SINGAPORE (Reuters) - (In January 13 story, Corrects to show that Sentek Marine & Trading’s managing director issued a note to employees as an internal memo and not a public statement. Also makes clear that Sentek Marine & Trading has not been charged and its name does not appear in court documents. Corrects Sentek’s spelling in 6th paragraph)
A Singapore court last Saturday charged three men suspected of involvement in large-scale oil theft at Shell’s biggest refinery, days after bringing charges against 11 under an extensive probe by authorities in the city state.
The Singapore subsidiary of Royal Dutch Shell Plc first contacted the authorities in August 2017 about theft at its Pulau Bukom industrial site, just south of the country’s main island.
Police have seized millions of dollars in cash and a small tanker in the sting operation involving simultaneous raids across Singapore, one of the world’s most important oil trading centres and a major refinery hub.
Earlier this week, a Singapore court charged 11 men including eight Shell employees and two Vietnamese nationals related to the theft following a weekend raid arresting 17 people.
Two of the three charged on Saturday worked at Sentek Marine & Trading Pte Ltd, one of Singapore’s biggest marine fuel suppliers.
According to an internal memo to all employees from the company’s Managing Director Pai Keng Pheng on January 13, Sentek has terminated the employment of the two, Marketing and Operations Manager Benny Ng Hock Teck and Cargo Officer Alan Tan Cheng Chuan.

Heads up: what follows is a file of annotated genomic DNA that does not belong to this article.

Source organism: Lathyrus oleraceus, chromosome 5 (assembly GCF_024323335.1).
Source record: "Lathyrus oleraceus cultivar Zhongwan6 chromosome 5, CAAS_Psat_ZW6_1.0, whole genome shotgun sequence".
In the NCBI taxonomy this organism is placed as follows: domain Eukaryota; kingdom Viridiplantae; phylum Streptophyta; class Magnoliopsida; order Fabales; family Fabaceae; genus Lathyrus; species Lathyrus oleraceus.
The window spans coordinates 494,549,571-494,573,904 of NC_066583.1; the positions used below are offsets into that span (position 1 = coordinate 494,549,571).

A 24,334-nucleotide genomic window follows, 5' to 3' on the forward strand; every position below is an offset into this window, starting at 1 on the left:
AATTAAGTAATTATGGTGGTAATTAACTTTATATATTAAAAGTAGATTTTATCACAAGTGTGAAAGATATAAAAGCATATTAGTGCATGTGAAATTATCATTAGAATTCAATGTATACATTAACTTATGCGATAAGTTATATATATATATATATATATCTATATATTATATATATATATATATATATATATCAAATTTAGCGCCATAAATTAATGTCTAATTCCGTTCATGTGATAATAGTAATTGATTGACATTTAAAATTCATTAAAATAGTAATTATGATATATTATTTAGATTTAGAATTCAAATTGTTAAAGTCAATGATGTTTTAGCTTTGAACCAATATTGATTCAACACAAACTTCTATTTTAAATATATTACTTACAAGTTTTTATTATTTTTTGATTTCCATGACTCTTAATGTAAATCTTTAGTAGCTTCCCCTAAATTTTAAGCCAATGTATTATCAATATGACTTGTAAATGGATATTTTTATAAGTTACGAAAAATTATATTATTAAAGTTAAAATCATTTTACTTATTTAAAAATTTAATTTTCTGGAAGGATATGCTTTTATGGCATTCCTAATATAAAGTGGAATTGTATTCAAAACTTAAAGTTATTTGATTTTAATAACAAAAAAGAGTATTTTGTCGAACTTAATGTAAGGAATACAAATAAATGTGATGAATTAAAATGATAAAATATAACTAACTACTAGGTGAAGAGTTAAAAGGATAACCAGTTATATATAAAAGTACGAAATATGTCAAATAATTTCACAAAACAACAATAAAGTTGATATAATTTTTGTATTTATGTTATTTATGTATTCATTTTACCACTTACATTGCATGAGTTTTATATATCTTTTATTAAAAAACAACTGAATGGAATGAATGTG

The investigation also found that one of the vessels used to transport the stolen oil products was Sentek 26, which is managed by Sentek Marine & Trading.
The company was not charged or named in court documents.
The role of the third person charged on Saturday, a Vietnamese national, was not immediately disclosed by the court or the companies. A Shell spokeswoman said none of the men charged on Saturday was an employee of the company.
The three are accused of receiving stolen property, with a combined value of S$896,444 ($676,510.45), at Pulau Bukom site, where Shell has its largest refinery, according to court documents.
The amount of oil products involved in the theft on two days in late 2017 were in addition to more than 4,300 tonnes of gasoil valued at S$2.4 million specified in charges brought against other 11 suspects on Tuesday.
Court documents listed two vessels used in the transfer of stolen oil products on Nov. 11 and Dec. 31 at two wharfs at Pulau Bukom.
Sentek 26, which carries a Singapore flag, and MT Gaea have been travelling around the city state over the last 30 days, both making one journey down to the Indonesian island of Batam in late December, Thomson Reuters data shows.
The manager of the ship Sentek 26, Sentek Marine & Trading, was the biggest bunker fuel supplier in Singapore by volume last year, according to official data. Singapore is the world’s biggest marine refuelling stop.
Illicit oil trading is widespread in Southeast Asia where stolen fuel is sold across the region, often offloaded directly into trucks or tanks at small harbours away from oil terminals.
($1 = 1.3251 Singapore dollars)
Reporting by John Geddie, additional reporting by Roslan Khasawneh and Florence Tan; Writing by Jack Kim; Editing by Simon Cameron-Moore and Martin Howell